The limit will ensure level playing field for all political parties and curb the menace of unaccounted money in elections.
It will also control the money power used by political parties and their allies.
Supreme Court observations:
Supreme Court of India has said that money is bound to play an important part in the successful pursuit of an election campaign in Kanwar Lal Gupta Vs Amarnath Chawla case.
Voters get influenced by the visibility of a candidate and party and huge election spending thus impacts voter’s choice.
Various Committees and Commissions in this regard:
Recently, the Law Commission in its 255th Report has also made several recommendations on electoral reforms under 3 categories namely viz:
These recommendations of the Law Commission are under consideration of the government.
Finance Ministry to divest Wildlife Institute of India (WII)
Finance Ministry is planning to divest the Wildlife Institute of India (WII) of its status as an autonomous body of the Ministry of Environment, Forests and Climate Change.
This has triggered anxiety among scientists at the organisation.
What are the concerns expressed over this move?
The major responsibility of this Institute is to provide advice to MoEF based on scientific information on policy and management of the country’s Wildlife Resources. This role can only be performed and remains relevant as long as the institute remains a part of the MoEF.
Further, the government will cut funding to the institute by 25% every year, and it could become a ‘Deemed University’ engaged in teaching and research.
When and why did the Finance Commission decide so?
The move follows a review by its Expenditure Department of 194 autonomous bodies across 18 Ministries. Of them, 109 bodies must be merged into 26, and government must “disengage” from 23, one which is the WII.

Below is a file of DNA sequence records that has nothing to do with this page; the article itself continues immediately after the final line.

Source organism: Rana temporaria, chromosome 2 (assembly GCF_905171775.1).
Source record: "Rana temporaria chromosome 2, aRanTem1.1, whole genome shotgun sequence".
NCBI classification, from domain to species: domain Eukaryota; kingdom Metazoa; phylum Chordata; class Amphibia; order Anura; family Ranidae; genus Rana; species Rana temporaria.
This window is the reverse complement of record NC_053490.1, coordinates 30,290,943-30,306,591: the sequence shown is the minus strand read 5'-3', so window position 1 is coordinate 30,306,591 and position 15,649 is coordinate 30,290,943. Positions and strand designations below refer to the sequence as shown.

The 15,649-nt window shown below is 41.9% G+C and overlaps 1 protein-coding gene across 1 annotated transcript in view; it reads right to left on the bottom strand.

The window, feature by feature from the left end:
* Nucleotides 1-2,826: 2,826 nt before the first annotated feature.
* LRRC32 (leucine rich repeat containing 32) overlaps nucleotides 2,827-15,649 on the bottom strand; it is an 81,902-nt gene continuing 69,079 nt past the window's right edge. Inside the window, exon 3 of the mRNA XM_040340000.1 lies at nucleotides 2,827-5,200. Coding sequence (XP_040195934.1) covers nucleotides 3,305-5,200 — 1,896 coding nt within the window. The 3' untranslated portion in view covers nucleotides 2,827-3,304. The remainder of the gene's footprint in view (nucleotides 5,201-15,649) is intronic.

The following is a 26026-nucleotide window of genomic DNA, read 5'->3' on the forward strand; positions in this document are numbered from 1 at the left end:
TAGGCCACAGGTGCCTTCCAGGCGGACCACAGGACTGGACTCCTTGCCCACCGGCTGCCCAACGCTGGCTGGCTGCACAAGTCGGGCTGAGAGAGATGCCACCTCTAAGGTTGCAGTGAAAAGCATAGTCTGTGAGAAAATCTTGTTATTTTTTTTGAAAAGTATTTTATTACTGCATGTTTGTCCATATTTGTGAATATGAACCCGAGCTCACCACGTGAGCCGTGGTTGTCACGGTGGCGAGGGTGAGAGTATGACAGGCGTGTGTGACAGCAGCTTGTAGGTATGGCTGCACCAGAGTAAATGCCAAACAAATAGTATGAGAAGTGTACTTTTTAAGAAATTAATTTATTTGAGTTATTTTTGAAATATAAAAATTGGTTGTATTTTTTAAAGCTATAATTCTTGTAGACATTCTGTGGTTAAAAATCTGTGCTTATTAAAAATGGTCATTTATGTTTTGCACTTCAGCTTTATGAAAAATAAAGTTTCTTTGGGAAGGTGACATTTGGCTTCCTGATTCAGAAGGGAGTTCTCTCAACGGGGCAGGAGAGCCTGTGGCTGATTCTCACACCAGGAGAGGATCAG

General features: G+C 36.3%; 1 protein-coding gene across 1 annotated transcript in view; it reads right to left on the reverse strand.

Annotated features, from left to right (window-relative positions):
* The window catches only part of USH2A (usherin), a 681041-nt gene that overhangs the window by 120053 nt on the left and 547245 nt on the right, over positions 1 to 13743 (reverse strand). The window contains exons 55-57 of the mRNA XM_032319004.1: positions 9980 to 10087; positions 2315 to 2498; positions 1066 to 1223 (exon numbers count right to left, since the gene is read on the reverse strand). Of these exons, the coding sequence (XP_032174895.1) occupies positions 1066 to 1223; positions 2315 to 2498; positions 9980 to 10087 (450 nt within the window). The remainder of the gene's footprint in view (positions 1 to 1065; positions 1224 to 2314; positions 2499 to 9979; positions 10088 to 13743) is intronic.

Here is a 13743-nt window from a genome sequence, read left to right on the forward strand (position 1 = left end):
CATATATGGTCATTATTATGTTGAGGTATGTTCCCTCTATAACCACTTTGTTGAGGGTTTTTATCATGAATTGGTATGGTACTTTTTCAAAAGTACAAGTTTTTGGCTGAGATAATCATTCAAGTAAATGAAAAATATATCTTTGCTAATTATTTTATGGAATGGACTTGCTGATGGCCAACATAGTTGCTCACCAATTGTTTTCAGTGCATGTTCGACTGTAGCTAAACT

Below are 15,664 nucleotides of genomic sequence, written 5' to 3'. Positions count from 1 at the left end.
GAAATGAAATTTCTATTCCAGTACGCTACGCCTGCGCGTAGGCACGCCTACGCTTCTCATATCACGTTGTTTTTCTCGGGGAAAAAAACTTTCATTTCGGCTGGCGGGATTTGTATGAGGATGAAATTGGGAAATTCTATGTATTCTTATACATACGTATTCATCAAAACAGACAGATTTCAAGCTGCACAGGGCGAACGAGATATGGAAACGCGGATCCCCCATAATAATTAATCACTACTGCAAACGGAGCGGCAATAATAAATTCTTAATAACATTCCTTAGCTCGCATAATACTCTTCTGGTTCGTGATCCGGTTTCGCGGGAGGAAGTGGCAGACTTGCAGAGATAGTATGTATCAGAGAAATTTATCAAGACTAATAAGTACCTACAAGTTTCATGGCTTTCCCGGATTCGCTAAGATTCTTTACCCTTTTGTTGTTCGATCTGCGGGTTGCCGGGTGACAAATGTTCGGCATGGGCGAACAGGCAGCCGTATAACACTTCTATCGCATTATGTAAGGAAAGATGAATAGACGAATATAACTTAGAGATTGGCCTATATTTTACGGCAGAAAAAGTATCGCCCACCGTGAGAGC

What are Autonomous Bodies (ABs)?
Autonomous Bodies are set up whenever it is felt that certain functions need to be discharged outside the governmental set up with some amount of independence and flexibility without day-to-day interference of the Governmental machinery.
These are set up by the Ministries/Departments concerned with the subject matter and are funded through grants-in-aid, either fully or partially, depending on the extent which such institutes generate internal resources of their own.
Why government is taking such measures?
Despite a laid out administrative structure in Autonomous Bodies (ABs), there are a number of governance issues that need review.
Nature of these Bodies:
They are mostly registered as societies under the Societies Registration Act and in certain cases they have been set up as statutory institutions under the provisions contained in various Acts.
Issues with autonomous bodies:
Accountability: These bodies are funded by taxpayer’s money. However, there have been complaints that they don’t follow the policies of the government and are accountable the way the government departments are.
Recruitment issues: The mode of recruitment and recruitment rules differs for each of these bodies.
Non-Adherence to Envisaged Goal.
No uniform audit procedure: Some ABs are audited by CAG whereas many are done by chartered accountants.
A legal framework should be devised which defines the boundaries of its working, its autonomy, and the various policies that it must follow.
To bring about uniformity in the policies, a task force needs to be set up under a pan-Indian agency such as SSC or UPSC.
Rationalisation of their numbers: ABs that have outlived the cause for which they were established may need to be closed or merged with a similar organisation or their memorandum altered as per the new charter.
Collaborated Approach: To ensure the participation of ministry officials, committee meetings of similar ABs should be held together so that the appropriate authorities could provide meaningful suggestions.
Uniform Independent Auditing: Audits of ABs should be undertaken by an independent agency.